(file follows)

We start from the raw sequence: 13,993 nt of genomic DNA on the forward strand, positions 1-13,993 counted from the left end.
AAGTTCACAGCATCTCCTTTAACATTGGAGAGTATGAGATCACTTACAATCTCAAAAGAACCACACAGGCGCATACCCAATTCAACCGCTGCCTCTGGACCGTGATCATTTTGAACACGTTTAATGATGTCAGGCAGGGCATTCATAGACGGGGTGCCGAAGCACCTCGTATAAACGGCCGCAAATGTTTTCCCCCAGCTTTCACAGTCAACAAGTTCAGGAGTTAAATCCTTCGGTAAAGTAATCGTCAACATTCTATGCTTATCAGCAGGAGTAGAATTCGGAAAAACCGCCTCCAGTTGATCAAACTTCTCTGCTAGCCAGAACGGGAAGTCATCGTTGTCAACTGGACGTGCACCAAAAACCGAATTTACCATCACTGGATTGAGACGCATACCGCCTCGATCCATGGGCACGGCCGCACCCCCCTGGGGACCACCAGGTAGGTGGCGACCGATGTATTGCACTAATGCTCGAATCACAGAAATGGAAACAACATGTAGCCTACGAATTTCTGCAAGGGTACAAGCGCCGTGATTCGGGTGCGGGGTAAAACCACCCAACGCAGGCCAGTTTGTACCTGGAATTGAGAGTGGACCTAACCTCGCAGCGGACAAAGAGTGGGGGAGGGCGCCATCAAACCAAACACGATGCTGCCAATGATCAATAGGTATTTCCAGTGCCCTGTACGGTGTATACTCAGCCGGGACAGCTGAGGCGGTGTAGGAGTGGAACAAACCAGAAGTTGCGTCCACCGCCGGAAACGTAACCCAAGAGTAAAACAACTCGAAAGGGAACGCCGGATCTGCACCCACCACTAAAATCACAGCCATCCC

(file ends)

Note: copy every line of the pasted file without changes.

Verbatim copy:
We start from the raw sequence: 13,993 nt of genomic DNA on the forward strand, positions 1-13,993 counted from the left end.
AAGTTCACAGCATCTCCTTTAACATTGGAGAGTATGAGATCACTTACAATCTCAAAAGAACCACACAGGCGCATACCCAATTCAACCGCTGCCTCTGGACCGTGATCATTTTGAACACGTTTAATGATGTCAGGCAGGGCATTCATAGACGGGGTGCCGAAGCACCTCGTATAAACGGCCGCAAATGTTTTCCCCCAGCTTTCACAGTCAACAAGTTCAGGAGTTAAATCCTTCGGTAAAGTAATCGTCAACATTCTATGCTTATCAGCAGGAGTAGAATTCGGAAAAACCGCCTCCAGTTGATCAAACTTCTCTGCTAGCCAGAACGGGAAGTCATCGTTGTCAACTGGACGTGCACCAAAAACCGAATTTACCATCACTGGATTGAGACGCATACCGCCTCGATCCATGGGCACGGCCGCACCCCCCTGGGGACCACCAGGTAGGTGGCGACCGATGTATTGCACTAATGCTCGAATCACAGAAATGGAAACAACATGTAGCCTACGAATTTCTGCAAGGGTACAAGCGCCGTGATTCGGGTGCGGGGTAAAACCACCCAACGCAGGCCAGTTTGTACCTGGAATTGAGAGTGGACCTAACCTCGCAGCGGACAAAGAGTGGGGGAGGGCGCCATCAAACCAAACACGATGCTGCCAATGATCAATAGGTATTTCCAGTGCCCTGTACGGTGTATACTCAGCCGGGACAGCTGAGGCGGTGTAGGAGTGGAACAAACCAGAAGTTGCGTCCACCGCCGGAAACGTAACCCAAGAGTAAAACAACTCGAAAGGGAACGCCGGATCTGCACCCACCACTAAAATCACAGCCATCCC